The Crossroads operation raised about $18 million for the super PAC, but about more than $30 million for the nonprofit. And in fact some senators on Capitol Hill today, Democrats, criticized that secret money. There is a group called Priorities USA Action, which has a nonprofit affiliate. But the money involved is much smaller.
GWEN IFILL: So, we now know, for instance, that all this money has been raised. What do we know about what it's being spent on? Is it all television or other things?
JOHN DUNBAR: It's mostly television.
The vast majority of it is television, but that's no surprise because that's 80 percent of what you spend on a campaign is television. Florida is a great example of that. Restore Our Future spent $10 million out of the $17 million that it has spent so far just in Florida, almost all of it on advertising.
GWEN IFILL: Spending decisions, do they differ from candidate to candidate?
ELIZA NEWLIN CARNEY: They differ from super PAC to super PAC, certainly.
I think the candidates' strategies are probably fairly similarly, although each candidate has his or her own little quirks. But the pro-Gingrich super PAC, Winning Our Future, for example, came out and said they were going to do a real ground war operation, that they were going to get out voters, that they were going to target voters.
And there were some people I talked to who said that's difficult for a super PAC to do. The most effective use of a super PAC may be running ads, because if you don't have a candidate to mobilize volunteers, it's hard to motivate people and really turn them out to vote.
GWEN IFILL: But one of the things that comes out of these discussions, these periodic discussions we have about money is that money yields a result, and that the $10 million, for instance, that Newt Gingrich got from the rich Las Vegas couple that we alluded to kept him alive through South Carolina and Florida and he wouldn't have been able to survive.
But Rick Perry got a lot of money. Jon Huntsman got some super PAC money -- mostly from his farther, it turned out. But they are no longer in the race. So is there a direct connection, I guess I'm asking, between money coming into these races this way and candidates flourishing?
JOHN DUNBAR: That's the eternal question, isn't it?
I think if we knew that, that, absolutely, then it would be -- you know, politics would be really boring. But generally speaking, the guy with the most money wins, and that's what's playing out right now on the GOP side.
ELIZA NEWLIN CARNEY: My own view about these super PACs is that they are probably going to play less of a role on the presidential campaign trail than they will in congressional races.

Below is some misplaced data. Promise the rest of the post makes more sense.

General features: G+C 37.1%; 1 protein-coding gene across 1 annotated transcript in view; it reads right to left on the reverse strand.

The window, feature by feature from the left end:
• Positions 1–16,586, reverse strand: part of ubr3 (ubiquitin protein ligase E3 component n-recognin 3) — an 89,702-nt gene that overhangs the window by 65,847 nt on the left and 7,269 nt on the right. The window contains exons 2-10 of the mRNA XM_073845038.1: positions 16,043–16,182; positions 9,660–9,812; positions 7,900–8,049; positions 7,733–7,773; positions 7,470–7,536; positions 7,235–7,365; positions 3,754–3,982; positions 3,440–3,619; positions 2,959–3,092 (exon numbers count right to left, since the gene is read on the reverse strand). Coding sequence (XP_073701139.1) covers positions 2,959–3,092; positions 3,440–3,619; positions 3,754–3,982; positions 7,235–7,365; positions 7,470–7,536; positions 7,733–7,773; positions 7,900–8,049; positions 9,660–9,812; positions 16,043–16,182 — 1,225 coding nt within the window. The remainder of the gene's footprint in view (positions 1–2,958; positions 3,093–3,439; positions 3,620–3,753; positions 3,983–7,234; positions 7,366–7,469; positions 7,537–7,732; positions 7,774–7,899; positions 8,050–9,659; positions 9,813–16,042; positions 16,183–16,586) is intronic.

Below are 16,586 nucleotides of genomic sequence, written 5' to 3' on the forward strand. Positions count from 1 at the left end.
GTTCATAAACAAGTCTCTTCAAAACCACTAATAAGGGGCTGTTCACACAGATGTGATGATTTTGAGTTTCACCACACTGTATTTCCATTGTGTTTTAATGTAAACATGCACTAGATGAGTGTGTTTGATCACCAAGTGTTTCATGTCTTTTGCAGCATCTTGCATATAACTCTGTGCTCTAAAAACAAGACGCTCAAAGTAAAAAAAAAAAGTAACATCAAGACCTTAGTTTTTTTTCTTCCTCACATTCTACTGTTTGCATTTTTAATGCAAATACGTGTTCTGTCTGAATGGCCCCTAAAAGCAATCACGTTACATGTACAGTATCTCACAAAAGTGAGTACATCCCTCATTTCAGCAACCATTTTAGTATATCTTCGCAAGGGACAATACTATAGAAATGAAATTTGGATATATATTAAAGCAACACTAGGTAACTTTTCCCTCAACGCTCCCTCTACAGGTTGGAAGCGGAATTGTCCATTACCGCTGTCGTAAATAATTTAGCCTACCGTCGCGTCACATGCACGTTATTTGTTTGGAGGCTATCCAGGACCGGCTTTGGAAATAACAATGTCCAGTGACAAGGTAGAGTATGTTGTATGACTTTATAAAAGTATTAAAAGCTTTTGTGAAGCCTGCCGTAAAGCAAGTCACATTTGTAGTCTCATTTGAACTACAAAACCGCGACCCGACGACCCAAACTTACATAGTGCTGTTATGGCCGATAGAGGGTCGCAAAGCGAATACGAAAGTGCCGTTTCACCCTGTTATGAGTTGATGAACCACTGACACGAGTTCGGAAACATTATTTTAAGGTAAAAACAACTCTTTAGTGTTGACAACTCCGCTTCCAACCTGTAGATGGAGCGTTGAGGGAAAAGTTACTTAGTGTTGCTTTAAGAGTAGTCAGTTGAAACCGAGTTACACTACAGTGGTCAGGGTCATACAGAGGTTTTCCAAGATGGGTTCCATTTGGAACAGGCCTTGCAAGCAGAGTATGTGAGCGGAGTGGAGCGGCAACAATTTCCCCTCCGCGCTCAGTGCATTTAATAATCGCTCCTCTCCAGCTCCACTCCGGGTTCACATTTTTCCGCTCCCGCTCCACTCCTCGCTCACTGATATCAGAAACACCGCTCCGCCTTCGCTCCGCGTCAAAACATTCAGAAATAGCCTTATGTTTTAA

They probably are accelerating trends that would have taken place anyway on the presidential campaign trail, but when you get to closely contested House and Senate races, there may be millions spent by outside groups, especially at the last minute, that could be decisive.
And some people argue that already happened in 2010, when American Crossroads and other GOP-friendly outside groups help Republicans take over the House.
GWEN IFILL: How does this compare to past presidential cycles?
ELIZA NEWLIN CARNEY: Well, in 2004, we had these groups called 527 groups.
GWEN IFILL: Right.
ELIZA NEWLIN CARNEY: And Republicans like to say that this isn't new, because George Soros and others . . .
GWEN IFILL: And the Swift Boat Veterans for Truth.
ELIZA NEWLIN CARNEY: Exactly. And those were important groups as well.
Those groups were somewhat different in that the so-called 527 groups did disclose everything to the Internal Revenue Service, and the nonprofit affiliates of these super PACs are not going to do that. So I think there's arguably going to be less disclosure this time around.
GWEN IFILL: You agree with that?
JOHN DUNBAR: Well, it's also the content of the message.
The Supreme Court said that -- this is something called express advocacy. The 527s were never allowed to say vote for or vote against. Otherwise, they would have been regulated by the FEC. These groups are allowed to say the most aggressive form of political speech.
GWEN IFILL: And that's the biggest different.
John Dunbar from the Center for Public Integrity, Eliza Newlin Carney, from Roll Call, thank you both very much.
ELIZA NEWLIN CARNEY: Thank you.